I have been doing gymnastics since I was four years old, so it has been part of my life. At a time my dad said to me that if I failed my classes, then I would have to drop gymnastics, and since I didn’t want to drop my favourite sport, I told him I was not going to fail. So I started working a lot harder on both my studies and gymnastics. In the U.S. as an athlete, you go to college because of your sport. Based on mum and dad’s difference of opinions, I was able to use that to my own advantage to get the best out of education and sports. It’s like a win-win situation for me from both ends. I was also lucky to have gone to University of Michigan which is arguably number one in sports. I was happy to make mum and dad happy. Although it was more strenuous, I am glad to have achieved my goals of graduating and also making headway in gymnastics.
How have you been able to combine your education and sports?
I just make sure I don’t fail my classes. If I have to miss practice to pass in class, then I do that. If I know that if I miss practice, it will help me to do well in my exams, then I go for such option. It is more of doing whatever it takes for me not to fail; I do whatever it takes to get good grades although not necessarily hurting my sports.
You did track and field at some point, why did you settle for gymnastics and not athletics?
I actually did athletics while in high school, and not college because I could not combine both with the stress of studies. In high school I did track and field for two reasons: one, I believed it would help prolong my career as a gymnast and secondly, they always picked me up late from school, so I needed something to keep me busy. Oftentimes they come to pick me up by 5pm and I will be all alone from 2.45pm each day, so I needed something to keep me busy because I would still be going for practice by 5.30pm. I wanted to go for long distance running but I ended up as a sprinter. I did 100m and 200m and was at the Penn Relays to compete at some point. It was there it dawned on me that I didn’t really do track and field for the main reasons I actually started it. I did high jump too and won some medals, but the truth is I did track and field as a sport rather than use it to help my career as a gymnast. If I could go back again, I would go for long distance races. My best time as a 100m runner was 11secs plus, maybe 11.02secs or 11.04secs, but I didn’t run below 11secs.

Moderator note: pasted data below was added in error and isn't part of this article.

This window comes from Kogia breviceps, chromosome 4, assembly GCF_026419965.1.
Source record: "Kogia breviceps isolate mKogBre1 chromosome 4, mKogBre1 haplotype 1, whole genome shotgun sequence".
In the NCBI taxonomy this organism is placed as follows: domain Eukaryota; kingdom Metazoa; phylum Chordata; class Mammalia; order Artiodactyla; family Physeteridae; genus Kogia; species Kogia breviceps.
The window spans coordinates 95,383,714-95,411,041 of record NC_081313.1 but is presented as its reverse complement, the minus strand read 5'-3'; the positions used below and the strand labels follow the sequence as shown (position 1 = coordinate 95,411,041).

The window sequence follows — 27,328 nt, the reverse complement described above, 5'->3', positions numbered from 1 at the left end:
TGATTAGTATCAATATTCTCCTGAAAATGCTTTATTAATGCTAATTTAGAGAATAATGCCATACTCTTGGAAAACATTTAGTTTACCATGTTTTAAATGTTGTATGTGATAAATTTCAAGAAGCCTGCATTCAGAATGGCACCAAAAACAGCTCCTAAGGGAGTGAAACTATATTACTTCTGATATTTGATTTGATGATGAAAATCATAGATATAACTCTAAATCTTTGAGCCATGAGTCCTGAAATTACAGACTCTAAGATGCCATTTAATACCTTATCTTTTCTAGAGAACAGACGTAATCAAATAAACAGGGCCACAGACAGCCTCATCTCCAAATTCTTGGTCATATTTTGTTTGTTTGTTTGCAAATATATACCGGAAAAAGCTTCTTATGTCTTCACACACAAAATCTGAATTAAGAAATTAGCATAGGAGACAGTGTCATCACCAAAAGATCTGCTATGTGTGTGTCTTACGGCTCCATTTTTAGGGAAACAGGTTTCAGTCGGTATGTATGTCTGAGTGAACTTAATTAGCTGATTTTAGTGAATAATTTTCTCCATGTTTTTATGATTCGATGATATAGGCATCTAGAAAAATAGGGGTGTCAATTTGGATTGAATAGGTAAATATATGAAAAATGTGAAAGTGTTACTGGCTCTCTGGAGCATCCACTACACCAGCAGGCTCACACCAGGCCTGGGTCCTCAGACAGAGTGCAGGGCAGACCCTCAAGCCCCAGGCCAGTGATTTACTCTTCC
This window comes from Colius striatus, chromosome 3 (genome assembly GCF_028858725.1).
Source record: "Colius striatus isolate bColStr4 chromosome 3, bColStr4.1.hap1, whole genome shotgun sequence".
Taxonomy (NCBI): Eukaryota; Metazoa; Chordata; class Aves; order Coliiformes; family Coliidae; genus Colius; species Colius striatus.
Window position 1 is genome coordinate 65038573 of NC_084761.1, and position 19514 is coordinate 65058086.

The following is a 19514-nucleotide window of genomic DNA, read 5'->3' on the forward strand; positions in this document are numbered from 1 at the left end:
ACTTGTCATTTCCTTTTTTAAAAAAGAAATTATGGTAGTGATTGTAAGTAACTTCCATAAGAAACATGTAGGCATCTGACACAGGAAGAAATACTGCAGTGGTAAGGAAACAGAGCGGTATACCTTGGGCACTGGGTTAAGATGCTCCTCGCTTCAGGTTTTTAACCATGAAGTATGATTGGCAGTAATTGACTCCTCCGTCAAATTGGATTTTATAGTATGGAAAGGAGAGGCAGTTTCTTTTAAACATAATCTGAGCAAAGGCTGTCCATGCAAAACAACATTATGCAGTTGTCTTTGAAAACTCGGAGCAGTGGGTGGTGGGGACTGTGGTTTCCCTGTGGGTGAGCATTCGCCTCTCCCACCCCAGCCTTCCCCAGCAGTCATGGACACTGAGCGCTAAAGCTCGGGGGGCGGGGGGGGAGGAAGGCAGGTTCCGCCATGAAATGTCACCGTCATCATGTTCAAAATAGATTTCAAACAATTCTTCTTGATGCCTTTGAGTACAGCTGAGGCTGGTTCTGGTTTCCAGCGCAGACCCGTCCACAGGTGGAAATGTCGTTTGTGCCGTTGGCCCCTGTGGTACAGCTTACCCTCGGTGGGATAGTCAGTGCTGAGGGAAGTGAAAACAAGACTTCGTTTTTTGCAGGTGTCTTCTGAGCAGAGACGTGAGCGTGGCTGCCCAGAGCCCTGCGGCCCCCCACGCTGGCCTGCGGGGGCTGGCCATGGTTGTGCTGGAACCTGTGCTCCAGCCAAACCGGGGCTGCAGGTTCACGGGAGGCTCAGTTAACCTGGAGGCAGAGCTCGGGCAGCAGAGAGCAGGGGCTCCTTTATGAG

Why Nigeria? Was it that your father compelled you to compete for Nigeria or it was your personal decision?
It was my own personal decision. I am from Nigeria and I noticed that gymnastics has not been getting much attention in the country so I want to expose it with my performance. I have been coming to the country every year and I know a lot about Nigeria.
What interests you about the country?
Everything in the country, it’s been an eye-opener for me as a young man. Everyone always tries their best to make it and be great in life. You have to work to eat; nothing is on a platter of gold. If you want something, you have to work for it, that’s the spirit of a Nigerian anywhere in the world.
How have you been able to discipline yourself against other vices like drugs, alcohol, oil, and women?
I keep to myself. I don’t do drugs, alcohol, and so on. Some people find it difficult to say no due to peer pressure; I am the one to say no to your face, that’s who I am. If I want to do something, I do and if I don’t, then I won’t. It is difficult persuading me to do what I don’t want to do. I always look at the positives and negatives of whatever I want to do and weigh both before going into it. I don’t see any positives in drugs, alcohol, and wild girls, so it is very easy for me not to engage in them. Sometimes I go out on dates like every other young man, but I will not go out if I know it is going to ruin me. That’s what some people don’t understand- saying no to what doesn’t benefit you. If I have to go out apart from for my training or studies, then I must work extra hard to compensate for the lost time..